Dr. Hori received her BA in English Literature from Tokyo Woman’s Christian University in 2004. She received her doctorate, also in English Literature from Tokyo Woman’s Christian University in 2011. In 2015 Dr. Hori received an MA from Royal Holloway, University of London. Dr. Hori has been a full-time lecturer at Keio University in the School of Medicine since 2020, as well as teaching part time in the Department of English at Tsuru University.
My research explores representations of female selfhood in contemporary British plays, especially those of Caryl Churchill. Churchill is a leading British playwright who has, since 1958, dramatized complex issues of selfhood in a changing post-war world. Her plays explore controversial problems of individual subjectivities with which a contemporary audience might be faced.
In my presentation, I will discuss the differences between the representations of Lady Nijo in Caryl Churchill’s Top Girls (1982) and Go-Fukakusain no Nijō (後深草院二条) in Japanese literature, such as movies, novels, and manga. Go-Fukakusain no Nijō (1258-after 1307) was a concubine of the Emperor Go-Fukakusa (1243-1304) and the author of The Unrequested Tale (とはずがたり), a memoir which was written in Japan around 1307. The narrative covers thirty-six years of her life, beginning with her court life from fourteen years old and ending with her travels across Japan as a Buddhist nun. This book was translated into English by Karen Brazell, entitled The Confessions of Lady Nijo, and was published by Stanford University Press in 1973. It subsequently won the National Book Award for translation in the United States that year.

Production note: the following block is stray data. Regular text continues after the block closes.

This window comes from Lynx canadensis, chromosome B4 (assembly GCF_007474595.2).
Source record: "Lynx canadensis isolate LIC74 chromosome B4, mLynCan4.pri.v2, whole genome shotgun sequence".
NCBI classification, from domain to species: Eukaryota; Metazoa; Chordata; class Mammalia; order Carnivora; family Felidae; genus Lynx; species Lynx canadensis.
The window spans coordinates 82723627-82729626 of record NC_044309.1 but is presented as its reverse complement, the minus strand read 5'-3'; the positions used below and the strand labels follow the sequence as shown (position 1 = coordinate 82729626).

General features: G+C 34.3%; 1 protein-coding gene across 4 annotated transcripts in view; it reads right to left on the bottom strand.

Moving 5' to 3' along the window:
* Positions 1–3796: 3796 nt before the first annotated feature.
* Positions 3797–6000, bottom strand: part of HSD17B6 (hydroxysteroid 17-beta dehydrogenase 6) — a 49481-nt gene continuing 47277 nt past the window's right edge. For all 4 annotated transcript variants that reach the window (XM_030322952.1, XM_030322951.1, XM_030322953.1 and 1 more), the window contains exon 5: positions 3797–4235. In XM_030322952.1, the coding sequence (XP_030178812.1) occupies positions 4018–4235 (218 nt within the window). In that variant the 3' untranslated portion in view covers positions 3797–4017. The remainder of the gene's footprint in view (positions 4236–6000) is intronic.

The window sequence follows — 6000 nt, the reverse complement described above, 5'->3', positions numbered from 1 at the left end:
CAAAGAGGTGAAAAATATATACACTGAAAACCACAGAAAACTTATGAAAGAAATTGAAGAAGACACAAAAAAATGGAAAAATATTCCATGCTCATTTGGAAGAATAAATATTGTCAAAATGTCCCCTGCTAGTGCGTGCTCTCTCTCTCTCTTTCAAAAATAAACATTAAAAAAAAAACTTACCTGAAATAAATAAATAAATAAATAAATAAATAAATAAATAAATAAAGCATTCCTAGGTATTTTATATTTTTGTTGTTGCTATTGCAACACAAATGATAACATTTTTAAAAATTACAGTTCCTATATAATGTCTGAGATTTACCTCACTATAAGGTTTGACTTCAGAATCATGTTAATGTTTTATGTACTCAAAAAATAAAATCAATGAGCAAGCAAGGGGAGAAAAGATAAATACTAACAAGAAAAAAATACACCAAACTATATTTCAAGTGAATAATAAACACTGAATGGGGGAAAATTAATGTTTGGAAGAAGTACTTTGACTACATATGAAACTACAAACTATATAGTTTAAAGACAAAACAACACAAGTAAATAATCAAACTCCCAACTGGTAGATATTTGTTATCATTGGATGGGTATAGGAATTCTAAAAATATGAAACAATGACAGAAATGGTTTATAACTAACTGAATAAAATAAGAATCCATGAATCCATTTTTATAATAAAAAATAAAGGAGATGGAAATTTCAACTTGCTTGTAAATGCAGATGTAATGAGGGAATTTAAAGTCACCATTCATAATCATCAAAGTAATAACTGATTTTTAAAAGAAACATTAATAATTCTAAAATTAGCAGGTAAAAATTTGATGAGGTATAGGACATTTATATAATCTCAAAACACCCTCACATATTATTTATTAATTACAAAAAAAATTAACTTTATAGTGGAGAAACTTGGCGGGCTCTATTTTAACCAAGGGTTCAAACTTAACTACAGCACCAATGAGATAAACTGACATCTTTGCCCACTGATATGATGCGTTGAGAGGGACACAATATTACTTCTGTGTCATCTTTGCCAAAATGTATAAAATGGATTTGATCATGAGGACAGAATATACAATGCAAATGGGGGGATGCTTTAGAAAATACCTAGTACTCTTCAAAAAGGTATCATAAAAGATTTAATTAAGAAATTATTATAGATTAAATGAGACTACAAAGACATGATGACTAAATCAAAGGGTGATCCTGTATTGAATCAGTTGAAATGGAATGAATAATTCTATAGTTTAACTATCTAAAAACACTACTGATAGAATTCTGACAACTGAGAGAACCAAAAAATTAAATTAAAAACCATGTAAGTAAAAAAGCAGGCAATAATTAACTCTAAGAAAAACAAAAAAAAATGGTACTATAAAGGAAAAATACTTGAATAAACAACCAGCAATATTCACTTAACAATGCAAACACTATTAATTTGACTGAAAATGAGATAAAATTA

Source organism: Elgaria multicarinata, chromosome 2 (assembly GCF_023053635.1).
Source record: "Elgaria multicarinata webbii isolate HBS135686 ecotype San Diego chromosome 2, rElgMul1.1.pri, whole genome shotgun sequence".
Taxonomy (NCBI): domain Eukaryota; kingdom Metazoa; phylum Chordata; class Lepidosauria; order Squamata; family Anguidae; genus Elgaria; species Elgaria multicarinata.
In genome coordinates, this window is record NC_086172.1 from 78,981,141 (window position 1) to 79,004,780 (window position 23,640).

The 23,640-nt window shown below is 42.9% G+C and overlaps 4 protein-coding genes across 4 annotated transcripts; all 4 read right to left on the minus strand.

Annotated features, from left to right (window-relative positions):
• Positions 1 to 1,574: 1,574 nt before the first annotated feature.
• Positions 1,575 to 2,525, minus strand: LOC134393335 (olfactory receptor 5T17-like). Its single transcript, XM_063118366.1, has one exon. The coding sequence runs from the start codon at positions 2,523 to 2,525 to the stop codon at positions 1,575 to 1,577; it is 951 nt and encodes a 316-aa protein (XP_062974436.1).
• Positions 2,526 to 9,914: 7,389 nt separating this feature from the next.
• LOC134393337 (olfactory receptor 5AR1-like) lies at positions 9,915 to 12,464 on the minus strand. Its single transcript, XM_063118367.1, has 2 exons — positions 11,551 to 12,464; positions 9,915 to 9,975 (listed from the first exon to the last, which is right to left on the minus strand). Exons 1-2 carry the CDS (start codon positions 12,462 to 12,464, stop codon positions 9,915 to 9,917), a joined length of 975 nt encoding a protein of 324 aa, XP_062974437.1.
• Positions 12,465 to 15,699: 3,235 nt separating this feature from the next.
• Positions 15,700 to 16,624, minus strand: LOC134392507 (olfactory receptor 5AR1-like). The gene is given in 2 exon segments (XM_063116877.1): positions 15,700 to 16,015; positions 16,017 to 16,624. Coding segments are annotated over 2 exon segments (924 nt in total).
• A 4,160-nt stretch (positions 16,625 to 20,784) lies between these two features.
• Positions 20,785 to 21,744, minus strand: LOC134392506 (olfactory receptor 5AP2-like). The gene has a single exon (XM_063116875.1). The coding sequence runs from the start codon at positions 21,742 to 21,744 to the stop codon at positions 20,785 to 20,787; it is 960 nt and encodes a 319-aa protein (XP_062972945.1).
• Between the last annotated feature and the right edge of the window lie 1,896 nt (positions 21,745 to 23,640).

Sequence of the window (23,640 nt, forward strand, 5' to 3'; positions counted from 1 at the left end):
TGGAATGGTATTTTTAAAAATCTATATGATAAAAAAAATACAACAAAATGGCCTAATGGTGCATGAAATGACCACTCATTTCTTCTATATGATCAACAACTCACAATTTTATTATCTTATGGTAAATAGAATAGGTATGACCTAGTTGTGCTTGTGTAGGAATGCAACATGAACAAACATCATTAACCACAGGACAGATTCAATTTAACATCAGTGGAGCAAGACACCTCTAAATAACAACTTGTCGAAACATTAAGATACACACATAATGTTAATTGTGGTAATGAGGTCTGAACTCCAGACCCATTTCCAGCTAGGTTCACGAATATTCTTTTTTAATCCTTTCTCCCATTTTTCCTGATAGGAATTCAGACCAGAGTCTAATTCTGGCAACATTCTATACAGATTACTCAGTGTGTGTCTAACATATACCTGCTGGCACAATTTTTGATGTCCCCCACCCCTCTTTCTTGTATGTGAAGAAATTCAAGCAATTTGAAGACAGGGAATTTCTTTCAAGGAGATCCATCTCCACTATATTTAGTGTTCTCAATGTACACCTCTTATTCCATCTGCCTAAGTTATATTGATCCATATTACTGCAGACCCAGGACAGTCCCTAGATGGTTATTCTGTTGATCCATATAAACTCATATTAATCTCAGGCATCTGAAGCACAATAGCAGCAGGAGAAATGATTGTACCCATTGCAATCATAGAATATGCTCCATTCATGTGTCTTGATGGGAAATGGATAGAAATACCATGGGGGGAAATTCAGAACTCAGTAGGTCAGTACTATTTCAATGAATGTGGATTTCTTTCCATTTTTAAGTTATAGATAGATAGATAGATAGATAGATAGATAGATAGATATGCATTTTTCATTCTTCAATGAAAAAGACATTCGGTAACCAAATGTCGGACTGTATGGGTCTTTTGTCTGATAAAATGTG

In Top Girls, Nijo is depicted as a woman who has the vitality to survive the intrigues of the Imperial court and later walk around Japan on foot. Churchill emphasizes Nijo’s individual power and the differences in her values from those of modern Western culture. This is unlike the majority of portrayals of Go-Fukakusain no Nijō in Japanese literature. My presentation will discuss these differences and explore why and how they occur.
Ms Maho Kato
Climate Change and my Contribution Towards its Mitigation ~Artificial Photosynthesis for the Survival of Humans and the Planet~